Bartamaha

Diaspora

How Somali Immigrants Are Revitalizing Main Street America

NBC NEWS — There’s a mom and pop grocery store in Willmar, Minnesota that carries a few items you won’t find in the freezer aisle at any Wal-Mart. Like cubed camel meat.

“We chopped it and we weigh it. You can’t get it anywhere except us,” said Abdilahi Omar. He’s the owner of Ainu Shams Grocery, which also sells goat meat, ghee, and Ethiopian flatbread.

In recent years, the arrival of thousands of Somali immigrants from East Africa has reshaped the Main Street in this tiny agricultural town and many more throughout the state. These refugees are opening businesses in once empty storefronts and introducing their customs to new customers in places once only found in America’s inner cities, where newcomers like these have traditionally settled upon arrival.

“If you want to know what Minnesota will look like in 20 years, go to Willmar,” said Ken Warner, President of the town’s Chamber of Commerce.

Redefining the Demographic

On two square blocks along Litchfield Avenue, Willmar’s otherwise sleepy main street, Somali women run errands while talking on cell phones tucked into their hijabs and men in traditional hats called kufi sip coffee at a local café called Bihi’s.

According to the Minnesota State Census, the official Somali population here is 1,500 — though informal estimates put that number at over 2,000. Combined with the city’s Latino population, the two groups now make up close to 25 percent of Willmar’s population, which is still dominated by farmers of Swedish and Norwegian origin.

The days of family farms have passed here. Many of the large agribusinesses that have since taken their place now depend on immigrant labor.

From Civil War to Jennie-O

The first wave of Somalis came to Minnesota as refugees in the 1990s after the outbreak of civil war in their homeland. After settling in the Twin Cities, many moved to Willmar, where they found work at the local Hormel-owned Jennie-O turkey processing plant.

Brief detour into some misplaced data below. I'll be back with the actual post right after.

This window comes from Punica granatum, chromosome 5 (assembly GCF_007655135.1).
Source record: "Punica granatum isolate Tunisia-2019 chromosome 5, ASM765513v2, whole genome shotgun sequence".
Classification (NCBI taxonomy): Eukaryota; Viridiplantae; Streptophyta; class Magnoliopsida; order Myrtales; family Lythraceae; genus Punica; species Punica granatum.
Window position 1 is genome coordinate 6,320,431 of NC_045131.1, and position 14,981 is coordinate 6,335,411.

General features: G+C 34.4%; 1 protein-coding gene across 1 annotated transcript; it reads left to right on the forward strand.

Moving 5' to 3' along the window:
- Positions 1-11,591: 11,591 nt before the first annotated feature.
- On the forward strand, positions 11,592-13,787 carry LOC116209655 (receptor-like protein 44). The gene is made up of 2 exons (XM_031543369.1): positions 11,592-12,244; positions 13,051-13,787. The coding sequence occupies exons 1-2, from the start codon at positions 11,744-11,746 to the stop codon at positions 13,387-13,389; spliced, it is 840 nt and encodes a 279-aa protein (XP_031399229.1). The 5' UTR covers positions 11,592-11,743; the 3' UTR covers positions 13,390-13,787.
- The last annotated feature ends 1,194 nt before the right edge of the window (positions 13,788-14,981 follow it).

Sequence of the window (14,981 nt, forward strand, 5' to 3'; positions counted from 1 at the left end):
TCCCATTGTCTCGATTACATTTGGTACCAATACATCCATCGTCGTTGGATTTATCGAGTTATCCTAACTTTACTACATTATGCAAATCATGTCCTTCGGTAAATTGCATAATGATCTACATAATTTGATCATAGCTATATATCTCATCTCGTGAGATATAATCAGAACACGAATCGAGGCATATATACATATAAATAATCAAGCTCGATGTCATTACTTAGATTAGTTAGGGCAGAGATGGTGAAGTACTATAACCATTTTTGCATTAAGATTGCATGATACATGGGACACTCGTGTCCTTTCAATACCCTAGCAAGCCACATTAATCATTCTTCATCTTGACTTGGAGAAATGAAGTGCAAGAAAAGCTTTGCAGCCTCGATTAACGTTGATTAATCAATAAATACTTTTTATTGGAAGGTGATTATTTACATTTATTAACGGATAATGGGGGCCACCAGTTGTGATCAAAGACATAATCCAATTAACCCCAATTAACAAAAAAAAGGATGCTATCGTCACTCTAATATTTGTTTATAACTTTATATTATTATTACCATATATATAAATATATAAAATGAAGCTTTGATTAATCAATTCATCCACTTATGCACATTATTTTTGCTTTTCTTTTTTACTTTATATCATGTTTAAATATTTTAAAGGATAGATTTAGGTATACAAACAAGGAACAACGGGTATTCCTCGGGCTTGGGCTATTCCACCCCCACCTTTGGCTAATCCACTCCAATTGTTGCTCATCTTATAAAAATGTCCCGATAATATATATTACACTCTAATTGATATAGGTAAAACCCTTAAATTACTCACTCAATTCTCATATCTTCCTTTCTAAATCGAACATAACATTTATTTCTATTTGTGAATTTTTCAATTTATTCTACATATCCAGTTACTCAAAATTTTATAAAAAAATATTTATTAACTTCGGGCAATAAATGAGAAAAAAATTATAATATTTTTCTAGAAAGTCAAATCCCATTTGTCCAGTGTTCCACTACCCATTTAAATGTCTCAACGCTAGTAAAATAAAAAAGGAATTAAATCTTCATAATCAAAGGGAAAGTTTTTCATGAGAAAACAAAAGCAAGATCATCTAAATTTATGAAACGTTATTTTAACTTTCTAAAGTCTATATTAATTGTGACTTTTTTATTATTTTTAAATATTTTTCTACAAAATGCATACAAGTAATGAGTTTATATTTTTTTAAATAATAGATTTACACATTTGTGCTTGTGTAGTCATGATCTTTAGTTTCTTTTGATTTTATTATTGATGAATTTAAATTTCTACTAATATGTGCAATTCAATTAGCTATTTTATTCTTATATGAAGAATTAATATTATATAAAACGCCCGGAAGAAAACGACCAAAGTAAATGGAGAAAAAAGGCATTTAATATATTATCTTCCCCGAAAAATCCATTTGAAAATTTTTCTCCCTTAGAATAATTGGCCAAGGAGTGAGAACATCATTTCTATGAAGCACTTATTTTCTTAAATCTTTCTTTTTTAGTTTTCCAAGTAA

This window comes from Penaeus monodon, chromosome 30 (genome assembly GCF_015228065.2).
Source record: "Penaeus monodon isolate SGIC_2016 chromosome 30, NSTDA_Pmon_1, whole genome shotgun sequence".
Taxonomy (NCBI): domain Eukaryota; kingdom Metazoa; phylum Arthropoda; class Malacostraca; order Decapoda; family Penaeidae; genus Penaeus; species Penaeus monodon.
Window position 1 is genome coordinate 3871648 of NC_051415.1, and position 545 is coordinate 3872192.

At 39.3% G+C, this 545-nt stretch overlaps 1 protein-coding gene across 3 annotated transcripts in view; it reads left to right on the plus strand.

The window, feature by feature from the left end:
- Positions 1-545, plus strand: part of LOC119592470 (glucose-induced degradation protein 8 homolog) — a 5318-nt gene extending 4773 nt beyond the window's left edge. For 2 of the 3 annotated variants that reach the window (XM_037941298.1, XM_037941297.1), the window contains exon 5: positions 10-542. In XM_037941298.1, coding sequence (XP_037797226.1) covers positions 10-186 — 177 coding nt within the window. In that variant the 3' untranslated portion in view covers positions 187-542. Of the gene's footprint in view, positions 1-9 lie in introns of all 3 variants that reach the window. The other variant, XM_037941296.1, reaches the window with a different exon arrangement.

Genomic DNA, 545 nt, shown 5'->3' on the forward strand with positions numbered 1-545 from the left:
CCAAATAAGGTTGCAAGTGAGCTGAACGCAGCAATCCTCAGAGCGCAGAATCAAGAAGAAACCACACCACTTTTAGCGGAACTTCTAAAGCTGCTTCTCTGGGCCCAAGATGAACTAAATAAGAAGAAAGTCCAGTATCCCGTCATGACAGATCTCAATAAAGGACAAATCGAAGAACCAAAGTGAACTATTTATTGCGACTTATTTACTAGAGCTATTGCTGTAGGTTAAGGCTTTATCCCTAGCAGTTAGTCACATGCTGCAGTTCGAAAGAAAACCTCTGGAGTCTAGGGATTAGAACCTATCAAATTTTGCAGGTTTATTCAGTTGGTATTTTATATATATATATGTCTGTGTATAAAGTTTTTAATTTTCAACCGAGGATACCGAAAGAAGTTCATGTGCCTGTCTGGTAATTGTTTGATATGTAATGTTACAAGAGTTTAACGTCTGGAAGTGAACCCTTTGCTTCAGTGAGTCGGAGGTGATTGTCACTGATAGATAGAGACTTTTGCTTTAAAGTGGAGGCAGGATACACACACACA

Today over 20 businesses in and around Main Street are Somali-owned. Many of those have used community-based financing which complies with Islamic law prohibiting the collection or payment of interest.

Despite religious and cultural differences, there are many things these Somali immigrants share with their neighbors, said Abdirizak Mahboub, a local entrepreneur here.

“We speak the language. We are God-loving people, you know, in our own perspective. We work hard,” said Mahboub, 56, who owns an interpreting agency that employs over 30 translators and interpreters and has contracts with area hospitals, courts, and law firms.

On his desk, Mahboub displays photos of his two children, both of whom grew up here and graduated from Willmar High. Without the children of immigrants like Mahboub, Willmar’s school district would have had a net loss of over 1,000 students in the school system. Now, the children of Somali and Latino immigrants represent 50 percent of the district’s population.

“That is our future. We need to embrace the diversity that will be coming in our future workforce,” said Aaron Backman, the director of Willmar’s Economic Development Commission.

No one is pretending that assimilation has come easy here. But there are signs that Willmar’s youngest residents are embracing both cultures. Step inside the Somali Star Restaurant and you might meet Hassan Yusuf, the 8-year-old son of owner, Bashir. Ask him his favorite food, and he won’t say camel meat.

“McDonald’s,” he says with a smile.

His proud father patted his boy on the head — and winced, just a little bit.

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